They Didn't Ask Me (dr_phil_physics) wrote,
They Didn't Ask Me
dr_phil_physics

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An Epic Journey of 854 Days Concludes

A Friday Night Out

It's rather unusual for us to go out on a Friday night. Working at two different universities in two different cities, coordination becomes complicated. But one must make allowances for some things. After dropping Mrs. Dr. Phil off at GVSU's Allendale campus in the morning, we met up again at the downtown Grand Rapids campus. I picked up a pair of Jimmy John's sandwiches along the way -- the food service closes up early on a Friday -- and we had a pleasant supper sitting in the sort of indoors/outdoors street cafe commons area. Palm trees (!) and red London telephone boxes... and South Park on the telly a number of students were watching. (grin)

The light snow which had fallen might as well have been rain, as it was still 39°F. Then a long drive across the bridge and glacial progress all to go one mile to the parking structure by DeVos Auditorium. GVSU's President's Ball and the Boat Show seemed to be going on at the same time...

The Grand Rapids Symphony in Concert
The Lord of the Rings: The Return of the King

Friday 17 February 2012, 7pm, DeVos Performance Hall, Grand Rapids MI
Loge Left, Row D, Seats 10-11, 2×$67 (Sold Out)



The 200-some musicians, choral and youth chorus members, plus our featured soloist voices, take a well deserved bow afterwards.

It was Friday 16 October 2009 when we saw the first installment of the LOTR trilogy with live symphonic and choral accompaniment (DW). A year later for the second act. And now, the war itself and the denouement of Mister One-Ring-To-Rule-Them-All.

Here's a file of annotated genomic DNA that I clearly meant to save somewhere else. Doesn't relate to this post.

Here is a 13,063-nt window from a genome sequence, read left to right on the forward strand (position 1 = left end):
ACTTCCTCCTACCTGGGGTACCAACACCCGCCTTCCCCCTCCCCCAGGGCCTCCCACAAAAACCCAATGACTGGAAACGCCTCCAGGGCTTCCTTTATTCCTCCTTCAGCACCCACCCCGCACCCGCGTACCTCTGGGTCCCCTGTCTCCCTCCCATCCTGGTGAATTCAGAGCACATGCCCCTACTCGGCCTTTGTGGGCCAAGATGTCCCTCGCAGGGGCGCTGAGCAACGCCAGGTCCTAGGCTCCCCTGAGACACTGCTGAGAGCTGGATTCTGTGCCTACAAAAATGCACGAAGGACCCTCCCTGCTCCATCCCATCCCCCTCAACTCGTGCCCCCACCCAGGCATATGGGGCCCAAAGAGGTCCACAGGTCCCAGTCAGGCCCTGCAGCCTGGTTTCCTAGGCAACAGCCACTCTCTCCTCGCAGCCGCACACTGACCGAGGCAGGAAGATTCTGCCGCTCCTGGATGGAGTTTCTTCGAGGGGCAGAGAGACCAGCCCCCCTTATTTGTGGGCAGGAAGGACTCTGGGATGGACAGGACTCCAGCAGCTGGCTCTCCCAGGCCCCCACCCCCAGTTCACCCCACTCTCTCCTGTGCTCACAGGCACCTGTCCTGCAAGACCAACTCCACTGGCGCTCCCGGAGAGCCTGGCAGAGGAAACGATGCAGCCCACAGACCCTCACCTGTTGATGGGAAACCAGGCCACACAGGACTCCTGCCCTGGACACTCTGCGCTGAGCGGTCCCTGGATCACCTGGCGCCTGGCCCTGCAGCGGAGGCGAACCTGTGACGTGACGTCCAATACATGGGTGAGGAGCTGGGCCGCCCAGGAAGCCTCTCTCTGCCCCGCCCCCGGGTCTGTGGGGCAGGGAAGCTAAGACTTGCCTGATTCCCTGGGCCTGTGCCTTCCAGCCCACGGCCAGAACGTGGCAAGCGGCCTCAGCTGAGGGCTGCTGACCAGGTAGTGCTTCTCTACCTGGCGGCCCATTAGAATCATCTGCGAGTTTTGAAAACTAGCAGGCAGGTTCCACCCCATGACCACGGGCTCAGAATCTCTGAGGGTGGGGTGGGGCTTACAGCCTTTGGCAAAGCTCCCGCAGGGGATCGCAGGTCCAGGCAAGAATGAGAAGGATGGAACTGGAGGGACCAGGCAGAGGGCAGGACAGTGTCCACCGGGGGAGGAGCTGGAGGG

Of course by now we've seen all the movies, including The Return of the King (19 December 2003) many times. Alas, this is the theatrical length version and not the Extended Editions, though, really, the orchestra has over two hours of music to play over nearly four hours including the intermission, so let's not feel bad about this.

Whether it was because we were so much closer to both speakers and orchestra, it was good they had the subtitles on, because the full on score overwhelmed some of the dialogue at times -- but this is not a complaint. Howard Shore's score is lovely. In particular, the violin solo theme for Rohan, introduced in The Two Towers, whether alone or against the orchestra, was gorgeously played by the GR Symphony's concertmistress. And the flutist on the penny whistle brought her themes high above the fray as well.

One of my favorite scenes, oddly enough, is the lighting of the beacons. And I couldn't be happier with the result.

Mezzo Soprano Kaitlyn Lusk has been touring with both the concert and film/symphony versions of the LOTR since she was 14 and her singing fits the moods of the film so well. She even belts out a pretty convincing Annie Lennox during the credits.

I am so pleased that I have been able to see all three movies with full symphony and chorus. Grand Rapids is one of the few cities in the world which have been given permission to do this, bringing in the soloist and conductor who has done most of these productions. Not to say that the movie score on the DVD is in any way shabby, but this was special.

Sigh.

The Hobbit with or without full symphony anyone? (grin)

Dr. Phil
Tags: concerts, grand rapids, lotr, movies, music
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